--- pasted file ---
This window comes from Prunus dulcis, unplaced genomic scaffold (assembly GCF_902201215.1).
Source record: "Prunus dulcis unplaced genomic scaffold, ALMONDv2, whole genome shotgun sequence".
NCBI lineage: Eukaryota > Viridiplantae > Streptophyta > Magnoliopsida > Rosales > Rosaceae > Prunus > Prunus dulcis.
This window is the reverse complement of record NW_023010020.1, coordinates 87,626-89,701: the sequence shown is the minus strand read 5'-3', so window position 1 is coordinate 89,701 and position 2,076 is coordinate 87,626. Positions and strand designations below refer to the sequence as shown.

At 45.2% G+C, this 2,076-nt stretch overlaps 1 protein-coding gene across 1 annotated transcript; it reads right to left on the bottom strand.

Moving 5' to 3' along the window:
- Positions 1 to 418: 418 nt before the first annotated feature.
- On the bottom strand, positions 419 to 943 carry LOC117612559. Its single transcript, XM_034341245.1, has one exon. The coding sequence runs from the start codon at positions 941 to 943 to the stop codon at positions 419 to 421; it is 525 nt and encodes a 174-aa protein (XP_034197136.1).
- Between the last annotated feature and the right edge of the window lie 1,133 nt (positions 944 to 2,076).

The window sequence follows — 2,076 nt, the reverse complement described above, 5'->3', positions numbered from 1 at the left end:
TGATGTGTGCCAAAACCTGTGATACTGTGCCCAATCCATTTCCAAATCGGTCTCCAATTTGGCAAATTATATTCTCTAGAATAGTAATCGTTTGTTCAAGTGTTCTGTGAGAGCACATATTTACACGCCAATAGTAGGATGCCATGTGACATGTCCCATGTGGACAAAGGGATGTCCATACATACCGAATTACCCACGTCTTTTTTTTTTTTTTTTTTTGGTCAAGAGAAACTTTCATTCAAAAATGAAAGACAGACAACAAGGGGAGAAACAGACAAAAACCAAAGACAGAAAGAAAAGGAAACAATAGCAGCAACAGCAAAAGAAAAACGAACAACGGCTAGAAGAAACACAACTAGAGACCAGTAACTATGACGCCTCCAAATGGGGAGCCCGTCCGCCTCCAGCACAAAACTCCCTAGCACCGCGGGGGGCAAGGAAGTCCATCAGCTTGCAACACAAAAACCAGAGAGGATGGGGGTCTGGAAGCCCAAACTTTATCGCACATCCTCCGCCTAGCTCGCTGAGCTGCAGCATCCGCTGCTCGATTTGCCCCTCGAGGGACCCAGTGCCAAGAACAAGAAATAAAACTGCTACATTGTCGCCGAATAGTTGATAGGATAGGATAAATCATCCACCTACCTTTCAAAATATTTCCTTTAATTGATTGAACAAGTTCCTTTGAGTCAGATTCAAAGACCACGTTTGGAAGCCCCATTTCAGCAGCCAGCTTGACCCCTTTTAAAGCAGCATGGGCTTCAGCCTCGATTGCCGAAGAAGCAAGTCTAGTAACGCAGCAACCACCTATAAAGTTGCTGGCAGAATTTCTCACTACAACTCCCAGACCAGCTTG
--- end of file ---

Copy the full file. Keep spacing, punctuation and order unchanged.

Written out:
This window comes from Prunus dulcis, unplaced genomic scaffold (assembly GCF_902201215.1).
Source record: "Prunus dulcis unplaced genomic scaffold, ALMONDv2, whole genome shotgun sequence".
NCBI lineage: Eukaryota > Viridiplantae > Streptophyta > Magnoliopsida > Rosales > Rosaceae > Prunus > Prunus dulcis.
This window is the reverse complement of record NW_023010020.1, coordinates 87,626-89,701: the sequence shown is the minus strand read 5'-3', so window position 1 is coordinate 89,701 and position 2,076 is coordinate 87,626. Positions and strand designations below refer to the sequence as shown.

At 45.2% G+C, this 2,076-nt stretch overlaps 1 protein-coding gene across 1 annotated transcript; it reads right to left on the bottom strand.

Moving 5' to 3' along the window:
- Positions 1 to 418: 418 nt before the first annotated feature.
- On the bottom strand, positions 419 to 943 carry LOC117612559. Its single transcript, XM_034341245.1, has one exon. The coding sequence runs from the start codon at positions 941 to 943 to the stop codon at positions 419 to 421; it is 525 nt and encodes a 174-aa protein (XP_034197136.1).
- Between the last annotated feature and the right edge of the window lie 1,133 nt (positions 944 to 2,076).

The window sequence follows — 2,076 nt, the reverse complement described above, 5'->3', positions numbered from 1 at the left end:
TGATGTGTGCCAAAACCTGTGATACTGTGCCCAATCCATTTCCAAATCGGTCTCCAATTTGGCAAATTATATTCTCTAGAATAGTAATCGTTTGTTCAAGTGTTCTGTGAGAGCACATATTTACACGCCAATAGTAGGATGCCATGTGACATGTCCCATGTGGACAAAGGGATGTCCATACATACCGAATTACCCACGTCTTTTTTTTTTTTTTTTTTTGGTCAAGAGAAACTTTCATTCAAAAATGAAAGACAGACAACAAGGGGAGAAACAGACAAAAACCAAAGACAGAAAGAAAAGGAAACAATAGCAGCAACAGCAAAAGAAAAACGAACAACGGCTAGAAGAAACACAACTAGAGACCAGTAACTATGACGCCTCCAAATGGGGAGCCCGTCCGCCTCCAGCACAAAACTCCCTAGCACCGCGGGGGGCAAGGAAGTCCATCAGCTTGCAACACAAAAACCAGAGAGGATGGGGGTCTGGAAGCCCAAACTTTATCGCACATCCTCCGCCTAGCTCGCTGAGCTGCAGCATCCGCTGCTCGATTTGCCCCTCGAGGGACCCAGTGCCAAGAACAAGAAATAAAACTGCTACATTGTCGCCGAATAGTTGATAGGATAGGATAAATCATCCACCTACCTTTCAAAATATTTCCTTTAATTGATTGAACAAGTTCCTTTGAGTCAGATTCAAAGACCACGTTTGGAAGCCCCATTTCAGCAGCCAGCTTGACCCCTTTTAAAGCAGCATGGGCTTCAGCCTCGATTGCCGAAGAAGCAAGTCTAGTAACGCAGCAACCACCTATAAAGTTGCTGGCAGAATTTCTCACTACAACTCCCAGACCAGCTTG